Voter’s Guide to the Miami-Dade Downballot – Part III: County Court

As I wrote in Part II, about the Circuit Court races,

Unlike most law professors I know, I support the idea of judicial elections at the state level, although if it were up to me I'd have the executive branch pick judges, perhaps with legislative confirmation, followed by a California-style retention election every few years in which there would be an up or down vote on the incumbent. If the vote was down, the executive would pick a new judge. It seems to me that the right question is “has this judge done a good (enough) job” — something voters might be able to figure out — rather than trying to figure out which candidate might be the best judge.

Florida's system, however, pits one or more challengers against the incumbent or else, lacking opposition, the incumbent wins reelection automatically. My personal view is that I will vote for the incumbent unless there's reason to believe they're doing a bad job. Fortunately, that only happens occasionally.

In both of the County Court races I support retaining the incumbent.

County Judges: Group 7

There are two candidates, Manuel 'Manny' Alvarez and the incumbent, Judge Edward Newman.

Judge Newman (UM Law '87) has been a judge since 1995 and, despite the occasional brickbat, he seems worth retaining. I admit that receiving candidate literature touting his years as an offensive guard for the Miami Dolphins as a qualification for being a judge did give me a moment's pause, but I got over it. His Dade County Bar Association poll numbers are good: 27.5% say he is exceptionally qualified and 50.9% say he is qualified. Here is Judge Edward Newman's Judicial Candidate Voluntary Self-Disclosure Statement.

Manuel “Manny” Alvarez (UM Law '86) doesn't seem to have filed a Judicial Candidate Voluntary Self-Disclosure Statement. He has a lot of relevant litigation experience, and good Dade County Bar Association poll numbers: 26.3% exceptionally qualified and 54.2 qualified. He was a co-recipient of the ACLU Act of Courage Award in 1998.

Word is that Mr. Alvarez would make a good judge. [Update (8/16): Those who disagree point to the 19-year-old incidents recounted in the DBR's 8/12 article, Judicial candidate was arrested on gun charge; to me the arguably relevant part isn't the dropped charges but rather the restraining order.] But Judge Newman doesn't seem like the sort of judge who deserves removal; on the contrary, despite the occasional critic of his tough courtroom style, there are many who say he's one of the good ones. The Herald endorsed Judge Newman.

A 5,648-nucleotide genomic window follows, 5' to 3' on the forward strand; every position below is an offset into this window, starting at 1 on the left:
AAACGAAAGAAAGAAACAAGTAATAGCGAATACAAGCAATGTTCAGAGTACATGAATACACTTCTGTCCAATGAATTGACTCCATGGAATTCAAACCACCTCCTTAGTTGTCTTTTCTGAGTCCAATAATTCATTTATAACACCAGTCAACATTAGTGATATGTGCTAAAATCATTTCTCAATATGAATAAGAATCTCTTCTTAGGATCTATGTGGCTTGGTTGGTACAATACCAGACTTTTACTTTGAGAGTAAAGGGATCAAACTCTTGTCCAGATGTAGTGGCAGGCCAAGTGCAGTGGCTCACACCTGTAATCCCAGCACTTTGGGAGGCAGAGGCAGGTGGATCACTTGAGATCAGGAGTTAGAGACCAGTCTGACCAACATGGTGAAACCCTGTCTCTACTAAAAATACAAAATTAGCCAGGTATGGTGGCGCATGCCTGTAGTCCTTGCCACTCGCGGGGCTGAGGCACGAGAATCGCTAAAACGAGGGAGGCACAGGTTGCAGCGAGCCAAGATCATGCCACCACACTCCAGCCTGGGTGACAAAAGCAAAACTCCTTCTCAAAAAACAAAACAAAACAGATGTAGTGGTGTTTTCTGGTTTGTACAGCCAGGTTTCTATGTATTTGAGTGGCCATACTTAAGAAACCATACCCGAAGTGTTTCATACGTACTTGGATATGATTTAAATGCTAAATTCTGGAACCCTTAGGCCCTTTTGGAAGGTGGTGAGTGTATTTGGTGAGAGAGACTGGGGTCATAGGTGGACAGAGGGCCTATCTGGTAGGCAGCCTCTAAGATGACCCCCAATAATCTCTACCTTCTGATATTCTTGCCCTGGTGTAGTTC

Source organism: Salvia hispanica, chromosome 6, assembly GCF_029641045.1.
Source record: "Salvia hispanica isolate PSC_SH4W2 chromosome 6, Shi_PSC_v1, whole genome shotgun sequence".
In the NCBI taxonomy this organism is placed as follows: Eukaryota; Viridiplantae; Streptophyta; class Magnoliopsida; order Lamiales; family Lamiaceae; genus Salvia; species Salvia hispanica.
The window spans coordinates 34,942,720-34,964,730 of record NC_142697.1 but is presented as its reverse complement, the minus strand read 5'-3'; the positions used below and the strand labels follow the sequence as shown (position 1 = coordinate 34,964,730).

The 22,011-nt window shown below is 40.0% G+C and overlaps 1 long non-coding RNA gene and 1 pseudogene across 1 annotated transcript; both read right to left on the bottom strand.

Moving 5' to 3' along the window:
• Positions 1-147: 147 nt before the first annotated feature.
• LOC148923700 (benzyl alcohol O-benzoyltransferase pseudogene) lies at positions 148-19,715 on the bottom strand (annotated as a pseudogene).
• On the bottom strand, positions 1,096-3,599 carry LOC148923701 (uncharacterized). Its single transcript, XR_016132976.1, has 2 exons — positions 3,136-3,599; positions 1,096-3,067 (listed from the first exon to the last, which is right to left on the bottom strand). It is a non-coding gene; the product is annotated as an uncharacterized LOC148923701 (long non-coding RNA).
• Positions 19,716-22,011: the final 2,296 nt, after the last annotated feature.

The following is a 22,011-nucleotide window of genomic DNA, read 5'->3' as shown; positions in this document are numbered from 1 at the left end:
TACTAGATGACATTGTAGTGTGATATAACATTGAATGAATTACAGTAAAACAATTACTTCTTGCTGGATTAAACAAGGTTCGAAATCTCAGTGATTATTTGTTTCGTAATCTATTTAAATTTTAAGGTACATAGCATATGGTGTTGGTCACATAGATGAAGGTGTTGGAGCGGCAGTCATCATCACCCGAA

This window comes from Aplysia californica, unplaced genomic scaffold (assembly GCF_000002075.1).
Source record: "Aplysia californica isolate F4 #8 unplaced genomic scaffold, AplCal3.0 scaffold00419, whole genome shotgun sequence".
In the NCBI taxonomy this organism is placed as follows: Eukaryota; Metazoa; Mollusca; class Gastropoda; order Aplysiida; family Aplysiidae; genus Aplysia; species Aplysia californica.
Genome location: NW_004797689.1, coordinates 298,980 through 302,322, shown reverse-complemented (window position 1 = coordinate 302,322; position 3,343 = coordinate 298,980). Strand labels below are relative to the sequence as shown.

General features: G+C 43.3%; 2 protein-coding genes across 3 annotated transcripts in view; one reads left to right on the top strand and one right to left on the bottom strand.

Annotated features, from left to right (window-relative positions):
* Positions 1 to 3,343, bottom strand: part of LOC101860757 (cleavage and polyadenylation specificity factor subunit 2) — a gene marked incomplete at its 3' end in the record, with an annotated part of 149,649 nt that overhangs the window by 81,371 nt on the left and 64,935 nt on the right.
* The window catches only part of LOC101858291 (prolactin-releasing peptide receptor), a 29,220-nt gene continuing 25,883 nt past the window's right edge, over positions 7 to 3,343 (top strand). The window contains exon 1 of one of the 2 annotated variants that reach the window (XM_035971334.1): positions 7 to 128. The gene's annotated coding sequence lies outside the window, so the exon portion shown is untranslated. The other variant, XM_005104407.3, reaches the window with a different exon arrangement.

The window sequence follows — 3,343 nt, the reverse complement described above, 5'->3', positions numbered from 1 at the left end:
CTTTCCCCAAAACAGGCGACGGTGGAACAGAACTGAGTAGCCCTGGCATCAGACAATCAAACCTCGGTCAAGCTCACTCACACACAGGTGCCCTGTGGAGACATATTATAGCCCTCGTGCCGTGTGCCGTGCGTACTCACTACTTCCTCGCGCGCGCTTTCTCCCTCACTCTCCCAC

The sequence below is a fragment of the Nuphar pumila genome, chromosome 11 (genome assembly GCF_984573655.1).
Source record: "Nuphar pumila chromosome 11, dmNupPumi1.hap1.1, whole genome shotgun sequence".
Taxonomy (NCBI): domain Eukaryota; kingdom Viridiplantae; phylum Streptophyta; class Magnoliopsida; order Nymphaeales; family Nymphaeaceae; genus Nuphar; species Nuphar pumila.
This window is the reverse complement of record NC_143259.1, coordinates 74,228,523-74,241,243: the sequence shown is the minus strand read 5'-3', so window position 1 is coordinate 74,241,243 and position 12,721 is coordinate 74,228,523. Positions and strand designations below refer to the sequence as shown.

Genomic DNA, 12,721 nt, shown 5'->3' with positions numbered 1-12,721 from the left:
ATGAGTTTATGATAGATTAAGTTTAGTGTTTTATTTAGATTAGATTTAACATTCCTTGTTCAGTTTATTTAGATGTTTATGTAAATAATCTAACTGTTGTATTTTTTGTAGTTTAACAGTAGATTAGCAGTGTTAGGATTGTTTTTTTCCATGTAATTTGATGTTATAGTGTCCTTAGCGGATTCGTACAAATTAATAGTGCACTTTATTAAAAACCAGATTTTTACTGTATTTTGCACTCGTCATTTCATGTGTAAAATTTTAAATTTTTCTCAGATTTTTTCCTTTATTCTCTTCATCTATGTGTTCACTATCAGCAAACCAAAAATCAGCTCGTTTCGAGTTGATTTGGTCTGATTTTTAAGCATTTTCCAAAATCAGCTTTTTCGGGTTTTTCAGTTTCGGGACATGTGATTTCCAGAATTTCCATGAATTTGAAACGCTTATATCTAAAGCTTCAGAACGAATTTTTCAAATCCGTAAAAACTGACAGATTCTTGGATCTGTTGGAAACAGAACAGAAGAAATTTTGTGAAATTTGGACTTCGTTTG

I plan to vote for Judge Edward Newman.

County Judges: Group 11

There are two candidates, Michaelle Gonzalez-Paulson and Judge Flora Seff, the incumbent.

Judge Seff (UM Law '79), 57, has two years experience as a judge. Previously she was a state prosecutor for 28 years, including time as the head of the felony division. She got ratings of 31.8% exceptionally qualified and 45.8% qualified in the Dade County Bar Association poll. Here is Flora Seff's Judicial Candidate Voluntary Self-Disclosure Statement. I have not heard anything bad about her. The Herald endorsed Judge Seff.

Michaelle Gonzalez-Paulson, 38, graduated from St. Thomas Law school only nine years ago, which seems somewhat recent for someone wanting to become a judge. She doesn't appear to have filed a Judicial Candidate Voluntary Self-Disclosure Statement. Her bar poll numbers are not nearly as strong as Judge Seff's: 12.2% rated her exceptionally qualified, and 41.2% said she was qualified. More than twice as many respondents (46.6%) rated Ms. Gonzalez-Paulson unqualified as said that of Judge Seff.

This one is easy: vote to retain Judge Flora Seff.

Part I: Introduction
Part II: Circuit Judges
Part III: County Judges (today)
Part IV: School Board, District 6
Part V: Miami-Dade County Charter Amendments

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One Response to Voter’s Guide to the Miami-Dade Downballot – Part III: County Court

  1. Just me says:

    I read in the DBR that Manny Alvarez said that he couldn’t cut in the private sector – it was the whole chasing money thing that was a problem. While I feel his pain (chasing the money is the worst part of my practice), this statement left a bad taste in my mouth. It was almost as though I could hear him thinking, “hey, I’ve been a government attorney for 20+ years, I would like a raise (or at least a promotion), and I can’t cut it in the private sector. Hmm…oh yeah, I’ll run for judge.”

    Looking forward to your coverage tomorrow of the School Board race and your thoughts on “Raquelita.”

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